Sponsored - By Daniel McCullough, MD, FACS, FASMBS - March 15, 2017
As my patients progress through their weight loss journey, the one metric they tend to focus on is the all-important number of pounds lost. We all think about our weight, sure, but there are other ways to measure success after weight loss surgery, and I like to call these “non-scale victories.” These are the improvements in your quality of life that cannot be measured on the scale.
When patients come to see me for weight loss surgery, the conversation inevitably turns to goals and expectations. This is where I find out what the patient’s motivation for surgery entails. As often as I hear “I want to lose weight,” I will hear about other motivations as well–goals and aspirations that are more difficult to measure but are far more endearing.
From a medical perspective, the best non-scale victories are the resolution of medical problems. When a patient realizes that they have been cured of diabetes and no longer need medicine to help maintain a normal blood sugar, or a patient no longer needs a CPAP mask to sleep well at night, signifying a cure of obstructive sleep apnea, those stories make me feel great. In curing those medical problems, the patient’s quality of life has improved substantially.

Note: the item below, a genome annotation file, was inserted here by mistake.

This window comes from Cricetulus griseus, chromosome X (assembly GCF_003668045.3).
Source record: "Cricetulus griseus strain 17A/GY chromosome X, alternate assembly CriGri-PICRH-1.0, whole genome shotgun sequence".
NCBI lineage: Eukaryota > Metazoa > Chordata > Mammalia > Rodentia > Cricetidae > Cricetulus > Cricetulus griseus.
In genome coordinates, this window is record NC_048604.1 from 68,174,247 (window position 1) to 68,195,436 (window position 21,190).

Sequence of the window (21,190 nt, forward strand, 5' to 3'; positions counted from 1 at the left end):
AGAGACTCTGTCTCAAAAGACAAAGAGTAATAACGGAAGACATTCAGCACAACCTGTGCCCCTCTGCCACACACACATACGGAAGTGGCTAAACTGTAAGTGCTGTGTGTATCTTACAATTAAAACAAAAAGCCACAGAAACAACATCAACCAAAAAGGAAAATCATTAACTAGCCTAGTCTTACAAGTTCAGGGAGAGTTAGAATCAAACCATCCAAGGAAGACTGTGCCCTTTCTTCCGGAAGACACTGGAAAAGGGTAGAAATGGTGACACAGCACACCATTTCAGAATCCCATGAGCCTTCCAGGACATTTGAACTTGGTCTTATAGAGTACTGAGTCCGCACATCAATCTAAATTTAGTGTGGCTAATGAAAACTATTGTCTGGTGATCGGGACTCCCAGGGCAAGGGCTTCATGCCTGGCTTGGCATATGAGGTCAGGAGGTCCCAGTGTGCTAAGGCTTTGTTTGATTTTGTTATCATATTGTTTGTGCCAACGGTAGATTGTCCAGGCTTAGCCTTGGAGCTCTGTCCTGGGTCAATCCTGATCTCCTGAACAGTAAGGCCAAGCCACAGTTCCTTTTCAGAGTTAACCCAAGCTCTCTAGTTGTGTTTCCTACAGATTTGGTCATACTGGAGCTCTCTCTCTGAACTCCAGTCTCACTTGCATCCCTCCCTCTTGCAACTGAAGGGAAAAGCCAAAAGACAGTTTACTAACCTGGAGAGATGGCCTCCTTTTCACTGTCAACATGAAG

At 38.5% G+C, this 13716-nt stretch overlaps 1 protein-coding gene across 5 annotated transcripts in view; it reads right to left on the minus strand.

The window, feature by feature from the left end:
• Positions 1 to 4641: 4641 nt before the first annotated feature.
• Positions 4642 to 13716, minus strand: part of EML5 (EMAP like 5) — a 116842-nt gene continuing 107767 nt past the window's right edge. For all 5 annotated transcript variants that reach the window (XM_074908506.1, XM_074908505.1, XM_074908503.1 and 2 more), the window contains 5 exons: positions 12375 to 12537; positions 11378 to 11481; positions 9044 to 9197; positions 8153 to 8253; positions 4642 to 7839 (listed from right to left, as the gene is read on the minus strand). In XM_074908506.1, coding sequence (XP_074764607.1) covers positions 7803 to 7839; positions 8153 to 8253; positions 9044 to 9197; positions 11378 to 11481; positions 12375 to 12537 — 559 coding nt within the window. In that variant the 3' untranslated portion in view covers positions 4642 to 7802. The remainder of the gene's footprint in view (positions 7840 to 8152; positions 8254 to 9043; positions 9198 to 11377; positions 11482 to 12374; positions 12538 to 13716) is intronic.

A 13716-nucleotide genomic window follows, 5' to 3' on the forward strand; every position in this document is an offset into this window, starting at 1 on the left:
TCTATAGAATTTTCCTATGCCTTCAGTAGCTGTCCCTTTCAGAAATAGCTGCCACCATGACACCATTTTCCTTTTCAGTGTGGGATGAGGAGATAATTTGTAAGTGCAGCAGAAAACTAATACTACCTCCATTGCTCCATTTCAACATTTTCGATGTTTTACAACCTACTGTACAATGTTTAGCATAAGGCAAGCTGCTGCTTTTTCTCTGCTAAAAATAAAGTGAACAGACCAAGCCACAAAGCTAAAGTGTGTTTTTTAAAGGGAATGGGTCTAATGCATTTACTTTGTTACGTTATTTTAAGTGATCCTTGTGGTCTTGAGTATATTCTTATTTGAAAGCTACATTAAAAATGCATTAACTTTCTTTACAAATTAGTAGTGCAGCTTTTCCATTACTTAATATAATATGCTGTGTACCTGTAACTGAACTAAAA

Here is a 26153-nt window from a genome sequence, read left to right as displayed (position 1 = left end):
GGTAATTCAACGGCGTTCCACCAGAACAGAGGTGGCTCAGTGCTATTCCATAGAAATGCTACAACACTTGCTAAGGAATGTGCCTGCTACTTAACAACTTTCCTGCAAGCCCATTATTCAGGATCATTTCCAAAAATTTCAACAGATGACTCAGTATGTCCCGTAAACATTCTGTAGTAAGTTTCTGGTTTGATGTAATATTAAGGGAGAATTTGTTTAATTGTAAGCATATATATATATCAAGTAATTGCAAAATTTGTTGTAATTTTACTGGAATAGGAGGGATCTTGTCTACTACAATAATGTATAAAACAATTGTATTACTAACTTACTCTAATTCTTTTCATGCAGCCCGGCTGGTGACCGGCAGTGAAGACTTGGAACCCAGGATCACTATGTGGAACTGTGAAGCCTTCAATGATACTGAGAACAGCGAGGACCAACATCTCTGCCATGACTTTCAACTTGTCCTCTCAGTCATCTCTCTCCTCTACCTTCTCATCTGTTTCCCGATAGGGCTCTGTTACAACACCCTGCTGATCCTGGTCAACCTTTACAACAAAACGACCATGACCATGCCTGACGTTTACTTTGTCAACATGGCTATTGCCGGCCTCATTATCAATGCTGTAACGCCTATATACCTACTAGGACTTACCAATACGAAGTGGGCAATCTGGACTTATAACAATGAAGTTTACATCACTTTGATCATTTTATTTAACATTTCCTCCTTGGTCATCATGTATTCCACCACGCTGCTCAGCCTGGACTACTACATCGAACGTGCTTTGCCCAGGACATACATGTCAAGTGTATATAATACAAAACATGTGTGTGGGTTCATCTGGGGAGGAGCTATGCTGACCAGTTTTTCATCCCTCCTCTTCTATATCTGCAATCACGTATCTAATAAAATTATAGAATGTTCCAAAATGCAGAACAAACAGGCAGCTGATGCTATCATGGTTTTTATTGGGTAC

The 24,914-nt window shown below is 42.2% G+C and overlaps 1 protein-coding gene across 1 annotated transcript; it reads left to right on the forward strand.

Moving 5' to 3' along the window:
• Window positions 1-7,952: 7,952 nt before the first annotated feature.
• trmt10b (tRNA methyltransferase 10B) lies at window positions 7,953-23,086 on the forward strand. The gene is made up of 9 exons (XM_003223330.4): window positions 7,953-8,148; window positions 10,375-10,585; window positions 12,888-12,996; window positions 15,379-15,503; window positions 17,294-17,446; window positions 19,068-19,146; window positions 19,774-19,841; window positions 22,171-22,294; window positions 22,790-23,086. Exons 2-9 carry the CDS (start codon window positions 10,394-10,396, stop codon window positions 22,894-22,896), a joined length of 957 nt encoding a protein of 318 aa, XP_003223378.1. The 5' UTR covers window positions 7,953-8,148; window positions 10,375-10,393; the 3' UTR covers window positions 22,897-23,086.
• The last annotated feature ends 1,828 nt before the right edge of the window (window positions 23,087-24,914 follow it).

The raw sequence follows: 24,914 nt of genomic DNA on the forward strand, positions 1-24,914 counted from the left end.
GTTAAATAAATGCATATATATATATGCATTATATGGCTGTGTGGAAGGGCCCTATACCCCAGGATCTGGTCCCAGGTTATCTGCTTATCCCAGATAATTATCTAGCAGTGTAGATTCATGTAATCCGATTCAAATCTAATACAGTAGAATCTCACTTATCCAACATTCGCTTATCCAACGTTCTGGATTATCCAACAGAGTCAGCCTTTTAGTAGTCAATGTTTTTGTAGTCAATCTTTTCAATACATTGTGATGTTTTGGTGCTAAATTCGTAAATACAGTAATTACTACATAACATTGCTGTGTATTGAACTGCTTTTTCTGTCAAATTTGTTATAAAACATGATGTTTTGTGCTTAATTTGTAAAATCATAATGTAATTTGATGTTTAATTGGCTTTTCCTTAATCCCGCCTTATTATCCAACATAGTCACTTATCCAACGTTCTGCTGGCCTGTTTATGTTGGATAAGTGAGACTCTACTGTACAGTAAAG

From a social perspective, there are several examples patients give me of non-scale victories. A patient of mine recently came in and told me about her family vacation to Disney World, and listed several improvements in her quality of life that were just not possible before she lost weight. She was able to comfortably sit in an airplane seat without worrying about encroaching on the passengers next to her. She was able to walk around the resort with her children without getting fatigued. And most importantly, she was able to participate in the fun with her children, ride roller coasters, and truly enjoy the vacation as a family.
There are other non-scale victories that patients experience on a daily basis. Little things that add up to a happier life. Being able to sit on the floor and play with kids, going for a walk without pain or becoming short of breath, being able to wear more fashionable clothing, and having the energy to complete all of these activities without becoming fatigued. These are all non-scale victories; they cannot be measured by standing on a scale, and they are the stories that I love to hear when I come to work.